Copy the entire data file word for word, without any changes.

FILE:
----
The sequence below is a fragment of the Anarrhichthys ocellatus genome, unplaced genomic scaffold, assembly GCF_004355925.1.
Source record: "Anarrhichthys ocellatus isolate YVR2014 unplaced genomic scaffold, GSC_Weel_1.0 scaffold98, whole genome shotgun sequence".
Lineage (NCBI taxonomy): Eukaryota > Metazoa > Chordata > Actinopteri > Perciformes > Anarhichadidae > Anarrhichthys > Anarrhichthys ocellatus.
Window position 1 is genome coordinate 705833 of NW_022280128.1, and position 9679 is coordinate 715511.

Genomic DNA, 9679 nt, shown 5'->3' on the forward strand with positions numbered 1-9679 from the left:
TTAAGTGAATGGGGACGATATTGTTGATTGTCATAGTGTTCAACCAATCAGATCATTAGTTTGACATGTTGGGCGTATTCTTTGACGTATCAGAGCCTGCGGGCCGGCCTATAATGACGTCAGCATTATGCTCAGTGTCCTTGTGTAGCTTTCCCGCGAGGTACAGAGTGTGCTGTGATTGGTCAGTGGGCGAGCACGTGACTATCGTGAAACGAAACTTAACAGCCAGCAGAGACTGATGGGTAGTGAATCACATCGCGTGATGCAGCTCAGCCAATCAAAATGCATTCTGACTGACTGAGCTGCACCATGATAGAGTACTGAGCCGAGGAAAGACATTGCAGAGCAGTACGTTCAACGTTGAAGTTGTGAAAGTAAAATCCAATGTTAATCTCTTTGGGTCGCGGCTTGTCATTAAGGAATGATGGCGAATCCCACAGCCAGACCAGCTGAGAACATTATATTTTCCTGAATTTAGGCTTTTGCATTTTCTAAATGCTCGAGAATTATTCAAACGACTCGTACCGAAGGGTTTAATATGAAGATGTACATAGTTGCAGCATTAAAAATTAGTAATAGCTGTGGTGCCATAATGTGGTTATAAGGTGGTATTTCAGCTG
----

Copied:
The sequence below is a fragment of the Anarrhichthys ocellatus genome, unplaced genomic scaffold, assembly GCF_004355925.1.
Source record: "Anarrhichthys ocellatus isolate YVR2014 unplaced genomic scaffold, GSC_Weel_1.0 scaffold98, whole genome shotgun sequence".
Lineage (NCBI taxonomy): Eukaryota > Metazoa > Chordata > Actinopteri > Perciformes > Anarhichadidae > Anarrhichthys > Anarrhichthys ocellatus.
Window position 1 is genome coordinate 705833 of NW_022280128.1, and position 9679 is coordinate 715511.

Genomic DNA, 9679 nt, shown 5'->3' on the forward strand with positions numbered 1-9679 from the left:
TTAAGTGAATGGGGACGATATTGTTGATTGTCATAGTGTTCAACCAATCAGATCATTAGTTTGACATGTTGGGCGTATTCTTTGACGTATCAGAGCCTGCGGGCCGGCCTATAATGACGTCAGCATTATGCTCAGTGTCCTTGTGTAGCTTTCCCGCGAGGTACAGAGTGTGCTGTGATTGGTCAGTGGGCGAGCACGTGACTATCGTGAAACGAAACTTAACAGCCAGCAGAGACTGATGGGTAGTGAATCACATCGCGTGATGCAGCTCAGCCAATCAAAATGCATTCTGACTGACTGAGCTGCACCATGATAGAGTACTGAGCCGAGGAAAGACATTGCAGAGCAGTACGTTCAACGTTGAAGTTGTGAAAGTAAAATCCAATGTTAATCTCTTTGGGTCGCGGCTTGTCATTAAGGAATGATGGCGAATCCCACAGCCAGACCAGCTGAGAACATTATATTTTCCTGAATTTAGGCTTTTGCATTTTCTAAATGCTCGAGAATTATTCAAACGACTCGTACCGAAGGGTTTAATATGAAGATGTACATAGTTGCAGCATTAAAAATTAGTAATAGCTGTGGTGCCATAATGTGGTTATAAGGTGGTATTTCAGCTG